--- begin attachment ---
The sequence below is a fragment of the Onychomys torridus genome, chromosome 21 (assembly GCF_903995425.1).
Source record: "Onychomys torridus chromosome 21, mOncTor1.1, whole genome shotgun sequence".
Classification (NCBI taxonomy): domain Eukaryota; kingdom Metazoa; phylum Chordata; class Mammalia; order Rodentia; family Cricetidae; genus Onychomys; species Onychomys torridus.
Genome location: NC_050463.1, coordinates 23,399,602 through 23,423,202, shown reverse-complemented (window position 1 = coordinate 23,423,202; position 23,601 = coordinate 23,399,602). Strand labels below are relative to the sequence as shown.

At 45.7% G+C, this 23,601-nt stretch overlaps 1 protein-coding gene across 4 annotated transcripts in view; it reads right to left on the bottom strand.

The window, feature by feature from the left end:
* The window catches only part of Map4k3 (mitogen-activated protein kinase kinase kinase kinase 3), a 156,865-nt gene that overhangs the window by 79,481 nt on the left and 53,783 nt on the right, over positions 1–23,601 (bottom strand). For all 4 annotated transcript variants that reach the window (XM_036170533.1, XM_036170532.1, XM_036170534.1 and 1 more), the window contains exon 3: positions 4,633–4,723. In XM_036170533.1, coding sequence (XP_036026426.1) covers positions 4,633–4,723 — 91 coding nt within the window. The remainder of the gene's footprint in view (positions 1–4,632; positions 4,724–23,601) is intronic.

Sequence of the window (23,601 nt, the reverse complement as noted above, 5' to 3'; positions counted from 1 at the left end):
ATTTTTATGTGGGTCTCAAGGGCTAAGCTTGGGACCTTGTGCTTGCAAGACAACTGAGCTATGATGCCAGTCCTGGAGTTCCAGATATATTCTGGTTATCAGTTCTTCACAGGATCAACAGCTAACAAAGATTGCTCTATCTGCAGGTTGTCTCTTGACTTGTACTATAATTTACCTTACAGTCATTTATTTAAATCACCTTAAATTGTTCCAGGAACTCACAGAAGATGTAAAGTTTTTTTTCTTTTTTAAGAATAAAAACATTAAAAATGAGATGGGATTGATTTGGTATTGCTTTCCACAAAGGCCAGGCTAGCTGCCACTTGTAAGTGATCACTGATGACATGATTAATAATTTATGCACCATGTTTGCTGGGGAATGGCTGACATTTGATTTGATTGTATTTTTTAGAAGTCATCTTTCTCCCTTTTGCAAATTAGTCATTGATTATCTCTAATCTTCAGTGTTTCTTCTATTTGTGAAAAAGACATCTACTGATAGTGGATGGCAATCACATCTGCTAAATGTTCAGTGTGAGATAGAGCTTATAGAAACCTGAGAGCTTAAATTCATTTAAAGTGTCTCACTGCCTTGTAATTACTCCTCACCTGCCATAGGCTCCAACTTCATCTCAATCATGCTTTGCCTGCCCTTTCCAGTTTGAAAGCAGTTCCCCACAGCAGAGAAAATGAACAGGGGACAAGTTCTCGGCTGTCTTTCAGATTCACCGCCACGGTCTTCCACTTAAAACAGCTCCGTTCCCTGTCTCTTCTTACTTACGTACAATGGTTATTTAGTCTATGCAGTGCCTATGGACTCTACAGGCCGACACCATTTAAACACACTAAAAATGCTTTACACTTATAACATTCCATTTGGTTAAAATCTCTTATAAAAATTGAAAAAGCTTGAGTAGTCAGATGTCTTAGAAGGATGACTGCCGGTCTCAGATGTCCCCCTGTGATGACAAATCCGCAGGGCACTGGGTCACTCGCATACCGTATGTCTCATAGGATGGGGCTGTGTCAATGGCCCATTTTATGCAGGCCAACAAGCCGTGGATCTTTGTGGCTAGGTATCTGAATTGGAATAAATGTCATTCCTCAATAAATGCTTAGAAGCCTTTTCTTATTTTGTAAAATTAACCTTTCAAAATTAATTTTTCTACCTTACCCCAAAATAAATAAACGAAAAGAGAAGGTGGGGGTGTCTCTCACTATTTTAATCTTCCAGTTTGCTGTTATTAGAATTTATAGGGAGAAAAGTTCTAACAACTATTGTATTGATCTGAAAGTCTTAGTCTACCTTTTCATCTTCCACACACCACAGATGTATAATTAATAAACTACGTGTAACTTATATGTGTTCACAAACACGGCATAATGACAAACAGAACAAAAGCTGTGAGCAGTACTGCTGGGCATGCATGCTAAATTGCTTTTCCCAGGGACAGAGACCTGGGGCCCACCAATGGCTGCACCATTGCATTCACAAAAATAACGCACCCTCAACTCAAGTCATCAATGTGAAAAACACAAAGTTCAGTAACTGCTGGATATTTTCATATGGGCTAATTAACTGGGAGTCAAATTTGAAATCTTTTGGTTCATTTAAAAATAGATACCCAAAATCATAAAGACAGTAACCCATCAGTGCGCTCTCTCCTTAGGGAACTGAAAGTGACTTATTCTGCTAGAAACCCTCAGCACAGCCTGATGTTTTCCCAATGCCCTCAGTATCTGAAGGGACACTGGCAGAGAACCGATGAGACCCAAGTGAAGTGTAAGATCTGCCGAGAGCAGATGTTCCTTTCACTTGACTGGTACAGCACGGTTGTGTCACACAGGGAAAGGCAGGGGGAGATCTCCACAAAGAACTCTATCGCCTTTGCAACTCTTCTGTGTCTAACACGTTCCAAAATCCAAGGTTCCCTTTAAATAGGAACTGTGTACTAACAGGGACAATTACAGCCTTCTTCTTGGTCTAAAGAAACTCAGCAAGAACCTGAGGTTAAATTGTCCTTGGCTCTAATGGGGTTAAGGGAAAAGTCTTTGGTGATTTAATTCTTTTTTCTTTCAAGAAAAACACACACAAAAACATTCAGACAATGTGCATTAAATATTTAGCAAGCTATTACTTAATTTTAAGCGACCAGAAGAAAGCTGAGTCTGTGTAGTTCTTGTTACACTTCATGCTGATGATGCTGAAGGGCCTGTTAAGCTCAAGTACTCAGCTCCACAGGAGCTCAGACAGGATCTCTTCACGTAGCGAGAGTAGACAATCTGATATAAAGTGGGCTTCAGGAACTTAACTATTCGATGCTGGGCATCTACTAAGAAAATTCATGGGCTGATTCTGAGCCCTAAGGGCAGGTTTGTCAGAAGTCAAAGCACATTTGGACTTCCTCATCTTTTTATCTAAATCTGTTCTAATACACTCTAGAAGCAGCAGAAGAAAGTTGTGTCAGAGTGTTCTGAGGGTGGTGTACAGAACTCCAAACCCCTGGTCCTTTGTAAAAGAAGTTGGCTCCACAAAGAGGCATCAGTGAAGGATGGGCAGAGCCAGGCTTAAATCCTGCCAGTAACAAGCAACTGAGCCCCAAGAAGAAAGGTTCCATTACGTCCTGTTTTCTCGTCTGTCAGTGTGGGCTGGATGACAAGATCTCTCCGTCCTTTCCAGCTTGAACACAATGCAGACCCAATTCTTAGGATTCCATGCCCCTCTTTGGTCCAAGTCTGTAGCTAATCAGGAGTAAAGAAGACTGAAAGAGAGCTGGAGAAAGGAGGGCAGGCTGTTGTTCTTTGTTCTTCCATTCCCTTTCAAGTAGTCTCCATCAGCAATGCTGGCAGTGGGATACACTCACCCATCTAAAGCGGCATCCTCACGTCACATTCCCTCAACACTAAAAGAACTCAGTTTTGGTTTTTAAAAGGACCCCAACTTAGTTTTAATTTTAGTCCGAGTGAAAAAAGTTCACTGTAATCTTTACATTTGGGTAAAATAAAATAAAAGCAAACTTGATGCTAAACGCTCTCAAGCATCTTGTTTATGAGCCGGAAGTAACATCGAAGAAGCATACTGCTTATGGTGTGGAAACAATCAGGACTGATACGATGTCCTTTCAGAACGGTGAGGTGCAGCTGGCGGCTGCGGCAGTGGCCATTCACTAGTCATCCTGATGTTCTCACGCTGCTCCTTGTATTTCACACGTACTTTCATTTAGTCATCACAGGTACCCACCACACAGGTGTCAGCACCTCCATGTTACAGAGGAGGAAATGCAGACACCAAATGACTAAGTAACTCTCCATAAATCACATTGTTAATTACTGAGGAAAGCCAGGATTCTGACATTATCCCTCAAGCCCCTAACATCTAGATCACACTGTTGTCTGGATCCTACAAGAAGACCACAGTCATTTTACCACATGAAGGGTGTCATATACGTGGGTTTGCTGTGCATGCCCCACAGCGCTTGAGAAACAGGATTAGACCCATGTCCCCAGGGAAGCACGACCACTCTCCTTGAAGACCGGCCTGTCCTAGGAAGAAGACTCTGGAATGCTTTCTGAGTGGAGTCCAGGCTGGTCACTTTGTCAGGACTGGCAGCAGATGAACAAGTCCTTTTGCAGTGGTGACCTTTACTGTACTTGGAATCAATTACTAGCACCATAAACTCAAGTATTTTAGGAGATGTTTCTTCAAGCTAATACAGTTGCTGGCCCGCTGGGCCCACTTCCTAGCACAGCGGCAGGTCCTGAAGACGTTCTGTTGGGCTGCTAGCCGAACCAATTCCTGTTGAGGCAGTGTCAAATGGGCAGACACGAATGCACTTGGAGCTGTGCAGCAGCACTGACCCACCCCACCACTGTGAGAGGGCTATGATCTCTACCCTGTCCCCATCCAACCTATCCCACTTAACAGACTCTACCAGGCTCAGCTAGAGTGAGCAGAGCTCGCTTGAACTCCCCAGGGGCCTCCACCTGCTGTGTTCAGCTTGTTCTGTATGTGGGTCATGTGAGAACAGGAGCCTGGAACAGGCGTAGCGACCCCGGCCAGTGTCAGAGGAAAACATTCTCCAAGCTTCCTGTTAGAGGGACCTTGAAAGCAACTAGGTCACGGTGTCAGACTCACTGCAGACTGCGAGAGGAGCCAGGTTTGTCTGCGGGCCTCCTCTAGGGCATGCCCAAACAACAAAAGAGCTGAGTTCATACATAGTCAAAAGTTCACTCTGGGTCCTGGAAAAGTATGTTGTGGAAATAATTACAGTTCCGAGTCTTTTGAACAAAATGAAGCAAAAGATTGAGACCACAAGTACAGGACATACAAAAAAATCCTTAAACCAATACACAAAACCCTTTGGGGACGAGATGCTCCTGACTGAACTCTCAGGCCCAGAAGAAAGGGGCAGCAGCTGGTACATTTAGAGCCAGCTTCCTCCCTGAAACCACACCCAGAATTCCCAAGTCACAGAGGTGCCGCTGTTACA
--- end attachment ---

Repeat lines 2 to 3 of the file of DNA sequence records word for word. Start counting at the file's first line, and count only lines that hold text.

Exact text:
Source record: "Onychomys torridus chromosome 21, mOncTor1.1, whole genome shotgun sequence".
Classification (NCBI taxonomy): domain Eukaryota; kingdom Metazoa; phylum Chordata; class Mammalia; order Rodentia; family Cricetidae; genus Onychomys; species Onychomys torridus.